- Thursday, July 31, 2008
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I believe that what we see in the rise of the New Atheism is something of the endgame of secularism. In order to understand this, we must look at the origins of what is known as secularization theory.
The idea of secularization emerged from early sociological analysis. It was thought that as modernity worked its way through civilization, as human beings learned to harness the energies of nature, dam rivers, and eventually split the atom, there would be less and less need for God as the causal, explanatory factor in the intellectual framework of civilization. As the secularization theorists saw the future, life would become increasingly rationalized. More and more of life would be experienced in a secular space, and belief in God, along with participation in organized religion, would dissipate. Inevitably then, God would recede from human consciousness.
Max Weber spoke of this process as “disenchantment.”12 Eventually modernity would lead to society’s disenchantment with the enchanted world, by which he meant a world in which God is necessary and meaningful, and its entrance into a disenchanted (or secular) world. Emile Durkheim predicted the same, as did Auguste Comte. Modernity was understood as humanity come of age, and religious faith and belief in God were seen as recidivist, backward, and limiting beliefs that would inevitably recede.
Lying behind the secularization theory were two great assumptions: first, the theory assumes that theism is basically an inherited belief that is necessary to provide meaning, coherence, and comfort. In other words, secularization theory has an essentially functional understanding of religion. So, as religion’s function is no longer needed, as people find other sources of comfort and meaning in life, belief in God will recede.
Second, secularization theory assumes that the forms of religious belief were supported by the acknowledgment of its social functions. In other words, the adherents of secularization theory believed that religious forms would remain for some time even after true belief was gone—at least so long as people found them aesthetically attractive—but that eventually they also would disappear. They believed history was driving toward the utter removal of belief in God, and that education, technology, affluence, and the inevitable breaks with tradition that came with modernity would lead to a massive, civilization-wide loss of belief.
It would work this way: first it would become plausible or thinkable not to believe in God, and then eventually it would become inevitable that one would not believe in God at all. Secularization theorists believed education would play a big role in this, effecting in society an intellectual coming of age. In sum, belief in God was a part of prehistory, a part of what Nietzsche would call “the intellectual infancy of humanity.” But as humanity has now come of age, belief in God is no longer necessary. Freud put it this way: “The more the fruits of knowledge become accessible to men, the more widespread is the decline of religious belief.”13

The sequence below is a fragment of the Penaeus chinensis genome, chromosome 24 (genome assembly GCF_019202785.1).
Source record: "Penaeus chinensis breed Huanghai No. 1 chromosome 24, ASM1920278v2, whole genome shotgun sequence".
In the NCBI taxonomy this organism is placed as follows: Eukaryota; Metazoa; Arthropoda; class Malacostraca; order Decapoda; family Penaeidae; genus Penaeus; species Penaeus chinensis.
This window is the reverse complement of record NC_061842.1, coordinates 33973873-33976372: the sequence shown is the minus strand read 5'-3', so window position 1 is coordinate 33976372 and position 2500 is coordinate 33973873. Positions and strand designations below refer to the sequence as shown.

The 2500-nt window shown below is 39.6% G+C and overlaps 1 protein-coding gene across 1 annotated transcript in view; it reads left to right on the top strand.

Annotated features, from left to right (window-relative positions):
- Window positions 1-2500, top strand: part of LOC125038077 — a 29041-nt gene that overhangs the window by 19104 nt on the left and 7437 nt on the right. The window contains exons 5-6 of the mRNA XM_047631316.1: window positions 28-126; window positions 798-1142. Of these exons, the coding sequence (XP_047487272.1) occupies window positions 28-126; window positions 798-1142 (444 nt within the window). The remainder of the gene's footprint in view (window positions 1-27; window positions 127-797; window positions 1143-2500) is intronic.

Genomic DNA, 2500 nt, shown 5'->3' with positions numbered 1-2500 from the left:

Ultimately then, modernity would produce a fully secularized world. On a global scale it would begin in the West, where technology, scientific advance, and democratic theory had most quickly taken shape. But eventually these ideas would spread around the world, and secularization would be a global phenomenon. The theory certainly appeared to be credible, and it soon became the accepted wisdom. Indeed, it was considered to be inexorable: there would be a worldwide, global, secular culture, led by new institutions such as the United Nations and marked by the rejection of both the social functions and the symbolic nature of theistic belief.
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John Sommerville, another major British figure in secularization theory, suggested that secularization would follow this pattern: first would come the secularization of space. In the year 1500 in Great Britain, about half of all the land in the kingdom was owned by the church, and a good portion of the rest was owned by the Crown. That began to change with Henry VIII, who confiscated the monasteries and began the process of secularizing the property. The idea that land would not be owned by either the Church or the Crown was a massive change in British society. Second, Sommerville predicted the secularization of time and play, and third, the secularization of language. Fourth was the secularization of technology and work. No longer would people consider their vocation as being done to the glory of God. Rather, the dominant paradigm would be that of making a contribution to society and ultimately a profit. Then would follow the secularization of art, the secularization of power, the secularization of personhood and association, and finally the secularization of scholarship and science until humanity’s passage from infancy and adolescence into adulthood was complete.
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